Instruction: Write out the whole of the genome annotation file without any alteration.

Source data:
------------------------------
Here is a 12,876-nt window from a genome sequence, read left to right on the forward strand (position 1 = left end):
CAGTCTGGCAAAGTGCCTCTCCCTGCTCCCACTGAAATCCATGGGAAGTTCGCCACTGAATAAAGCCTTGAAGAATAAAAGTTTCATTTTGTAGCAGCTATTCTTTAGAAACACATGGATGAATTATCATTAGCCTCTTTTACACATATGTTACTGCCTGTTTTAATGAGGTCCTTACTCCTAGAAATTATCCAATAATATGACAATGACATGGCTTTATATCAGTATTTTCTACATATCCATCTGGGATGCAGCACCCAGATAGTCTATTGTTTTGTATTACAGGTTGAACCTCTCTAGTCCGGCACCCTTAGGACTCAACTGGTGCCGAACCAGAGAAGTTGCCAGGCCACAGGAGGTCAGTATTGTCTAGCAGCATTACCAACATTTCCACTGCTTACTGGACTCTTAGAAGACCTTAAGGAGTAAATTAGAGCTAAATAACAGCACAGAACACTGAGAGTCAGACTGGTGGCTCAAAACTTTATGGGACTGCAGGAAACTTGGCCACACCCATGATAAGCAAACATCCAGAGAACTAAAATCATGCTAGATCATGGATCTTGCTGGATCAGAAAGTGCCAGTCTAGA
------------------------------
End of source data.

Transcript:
Here is a 12,876-nt window from a genome sequence, read left to right on the forward strand (position 1 = left end):
CAGTCTGGCAAAGTGCCTCTCCCTGCTCCCACTGAAATCCATGGGAAGTTCGCCACTGAATAAAGCCTTGAAGAATAAAAGTTTCATTTTGTAGCAGCTATTCTTTAGAAACACATGGATGAATTATCATTAGCCTCTTTTACACATATGTTACTGCCTGTTTTAATGAGGTCCTTACTCCTAGAAATTATCCAATAATATGACAATGACATGGCTTTATATCAGTATTTTCTACATATCCATCTGGGATGCAGCACCCAGATAGTCTATTGTTTTGTATTACAGGTTGAACCTCTCTAGTCCGGCACCCTTAGGACTCAACTGGTGCCGAACCAGAGAAGTTGCCAGGCCACAGGAGGTCAGTATTGTCTAGCAGCATTACCAACATTTCCACTGCTTACTGGACTCTTAGAAGACCTTAAGGAGTAAATTAGAGCTAAATAACAGCACAGAACACTGAGAGTCAGACTGGTGGCTCAAAACTTTATGGGACTGCAGGAAACTTGGCCACACCCATGATAAGCAAACATCCAGAGAACTAAAATCATGCTAGATCATGGATCTTGCTGGATCAGAAAGTGCCAGTCTAGA